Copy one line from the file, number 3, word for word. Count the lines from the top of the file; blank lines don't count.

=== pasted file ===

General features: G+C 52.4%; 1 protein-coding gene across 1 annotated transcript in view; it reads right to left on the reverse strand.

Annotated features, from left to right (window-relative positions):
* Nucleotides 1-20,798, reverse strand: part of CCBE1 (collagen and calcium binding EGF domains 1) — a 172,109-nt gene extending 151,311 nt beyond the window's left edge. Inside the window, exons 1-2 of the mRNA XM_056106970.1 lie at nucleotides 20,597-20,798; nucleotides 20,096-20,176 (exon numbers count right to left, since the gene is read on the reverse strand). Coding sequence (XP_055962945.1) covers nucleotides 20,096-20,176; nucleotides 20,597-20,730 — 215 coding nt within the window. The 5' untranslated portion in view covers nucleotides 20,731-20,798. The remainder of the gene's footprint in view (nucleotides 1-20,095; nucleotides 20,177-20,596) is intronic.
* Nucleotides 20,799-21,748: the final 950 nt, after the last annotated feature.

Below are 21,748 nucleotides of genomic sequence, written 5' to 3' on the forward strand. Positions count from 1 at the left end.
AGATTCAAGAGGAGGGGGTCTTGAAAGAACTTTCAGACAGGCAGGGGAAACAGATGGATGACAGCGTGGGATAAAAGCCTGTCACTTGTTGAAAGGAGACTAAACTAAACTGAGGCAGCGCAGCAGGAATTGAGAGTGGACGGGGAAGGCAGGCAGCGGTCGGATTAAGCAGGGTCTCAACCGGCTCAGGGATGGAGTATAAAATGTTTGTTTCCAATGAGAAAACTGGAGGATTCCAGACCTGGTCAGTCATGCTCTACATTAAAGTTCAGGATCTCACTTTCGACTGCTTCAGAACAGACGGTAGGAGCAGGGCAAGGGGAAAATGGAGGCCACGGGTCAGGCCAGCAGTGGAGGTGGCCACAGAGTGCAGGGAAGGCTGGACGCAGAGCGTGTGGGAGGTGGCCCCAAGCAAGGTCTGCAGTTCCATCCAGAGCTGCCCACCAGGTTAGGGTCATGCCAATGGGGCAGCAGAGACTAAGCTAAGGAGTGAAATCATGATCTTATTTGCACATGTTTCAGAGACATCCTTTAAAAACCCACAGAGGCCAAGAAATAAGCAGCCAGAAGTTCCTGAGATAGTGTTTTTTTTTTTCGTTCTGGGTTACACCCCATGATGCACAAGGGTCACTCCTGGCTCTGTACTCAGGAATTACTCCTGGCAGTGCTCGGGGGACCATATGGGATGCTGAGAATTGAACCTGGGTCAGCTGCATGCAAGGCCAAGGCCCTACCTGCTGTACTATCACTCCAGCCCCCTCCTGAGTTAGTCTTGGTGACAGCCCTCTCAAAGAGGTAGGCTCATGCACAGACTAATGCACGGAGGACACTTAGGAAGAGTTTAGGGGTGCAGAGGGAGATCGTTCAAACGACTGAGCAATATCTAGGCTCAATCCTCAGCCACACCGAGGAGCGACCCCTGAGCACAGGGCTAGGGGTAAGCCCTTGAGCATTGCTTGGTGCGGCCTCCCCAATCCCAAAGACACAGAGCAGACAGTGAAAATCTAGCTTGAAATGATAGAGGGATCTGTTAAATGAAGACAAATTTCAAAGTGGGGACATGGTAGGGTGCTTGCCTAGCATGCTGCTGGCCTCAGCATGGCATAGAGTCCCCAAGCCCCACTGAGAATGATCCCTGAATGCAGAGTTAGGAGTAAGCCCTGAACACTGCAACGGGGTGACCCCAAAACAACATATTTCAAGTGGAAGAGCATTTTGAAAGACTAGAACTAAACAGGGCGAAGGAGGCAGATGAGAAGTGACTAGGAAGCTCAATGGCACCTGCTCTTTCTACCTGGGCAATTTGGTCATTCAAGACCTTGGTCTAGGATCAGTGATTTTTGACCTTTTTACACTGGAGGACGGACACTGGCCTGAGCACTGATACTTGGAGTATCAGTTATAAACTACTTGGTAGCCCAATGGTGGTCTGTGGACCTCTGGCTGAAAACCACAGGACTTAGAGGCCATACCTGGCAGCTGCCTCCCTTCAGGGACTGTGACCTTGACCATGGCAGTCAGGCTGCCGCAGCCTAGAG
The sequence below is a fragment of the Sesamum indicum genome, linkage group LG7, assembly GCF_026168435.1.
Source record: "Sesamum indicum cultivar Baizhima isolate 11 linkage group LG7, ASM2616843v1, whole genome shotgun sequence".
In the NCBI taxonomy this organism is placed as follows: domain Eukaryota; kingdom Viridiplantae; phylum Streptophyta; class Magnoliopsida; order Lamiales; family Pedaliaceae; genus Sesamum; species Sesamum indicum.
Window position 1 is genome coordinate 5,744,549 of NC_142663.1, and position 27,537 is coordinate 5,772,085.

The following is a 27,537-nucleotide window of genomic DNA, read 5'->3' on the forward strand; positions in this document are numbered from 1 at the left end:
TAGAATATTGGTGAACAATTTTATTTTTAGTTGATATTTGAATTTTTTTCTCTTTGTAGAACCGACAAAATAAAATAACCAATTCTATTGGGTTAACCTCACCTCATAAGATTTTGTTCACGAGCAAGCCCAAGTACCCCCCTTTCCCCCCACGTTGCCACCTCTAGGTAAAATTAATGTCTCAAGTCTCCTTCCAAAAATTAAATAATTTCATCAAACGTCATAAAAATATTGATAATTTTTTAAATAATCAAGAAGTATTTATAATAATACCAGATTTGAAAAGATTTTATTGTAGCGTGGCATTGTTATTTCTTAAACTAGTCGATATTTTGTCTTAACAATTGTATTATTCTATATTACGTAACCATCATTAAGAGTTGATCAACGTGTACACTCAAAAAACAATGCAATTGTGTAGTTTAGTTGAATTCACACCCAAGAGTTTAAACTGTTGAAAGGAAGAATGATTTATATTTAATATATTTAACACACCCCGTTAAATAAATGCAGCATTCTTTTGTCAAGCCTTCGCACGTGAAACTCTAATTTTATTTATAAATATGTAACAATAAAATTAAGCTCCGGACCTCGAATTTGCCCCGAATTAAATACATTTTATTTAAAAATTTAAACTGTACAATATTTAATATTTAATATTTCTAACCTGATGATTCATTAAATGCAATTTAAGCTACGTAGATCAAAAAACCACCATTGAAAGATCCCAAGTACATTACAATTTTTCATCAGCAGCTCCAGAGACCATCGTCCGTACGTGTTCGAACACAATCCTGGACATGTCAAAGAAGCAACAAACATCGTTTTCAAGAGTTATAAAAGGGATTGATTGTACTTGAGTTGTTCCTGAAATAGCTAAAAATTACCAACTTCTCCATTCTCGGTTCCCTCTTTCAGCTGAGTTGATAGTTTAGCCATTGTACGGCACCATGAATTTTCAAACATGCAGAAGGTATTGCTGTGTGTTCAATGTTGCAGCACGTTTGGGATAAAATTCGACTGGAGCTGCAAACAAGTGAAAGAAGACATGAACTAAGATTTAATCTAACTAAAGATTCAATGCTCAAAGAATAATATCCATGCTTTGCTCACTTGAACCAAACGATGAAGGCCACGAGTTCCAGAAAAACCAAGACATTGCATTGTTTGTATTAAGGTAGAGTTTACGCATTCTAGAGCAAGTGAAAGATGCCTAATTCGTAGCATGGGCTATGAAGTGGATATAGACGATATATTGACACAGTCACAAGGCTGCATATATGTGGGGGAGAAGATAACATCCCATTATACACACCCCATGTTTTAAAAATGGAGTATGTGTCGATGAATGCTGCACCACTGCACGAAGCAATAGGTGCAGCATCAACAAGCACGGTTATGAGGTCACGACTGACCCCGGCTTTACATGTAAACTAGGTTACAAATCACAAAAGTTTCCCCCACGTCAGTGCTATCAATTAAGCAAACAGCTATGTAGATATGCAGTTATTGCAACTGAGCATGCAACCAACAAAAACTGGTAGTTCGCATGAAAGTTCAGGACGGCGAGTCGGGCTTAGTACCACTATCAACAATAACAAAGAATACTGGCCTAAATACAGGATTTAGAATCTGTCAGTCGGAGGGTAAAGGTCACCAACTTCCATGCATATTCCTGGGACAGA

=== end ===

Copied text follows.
* Nucleotides 1-20,798, reverse strand: part of CCBE1 (collagen and calcium binding EGF domains 1) — a 172,109-nt gene extending 151,311 nt beyond the window's left edge. Inside the window, exons 1-2 of the mRNA XM_056106970.1 lie at nucleotides 20,597-20,798; nucleotides 20,096-20,176 (exon numbers count right to left, since the gene is read on the reverse strand). Coding sequence (XP_055962945.1) covers nucleotides 20,096-20,176; nucleotides 20,597-20,730 — 215 coding nt within the window. The 5' untranslated portion in view covers nucleotides 20,731-20,798. The remainder of the gene's footprint in view (nucleotides 1-20,095; nucleotides 20,177-20,596) is intronic.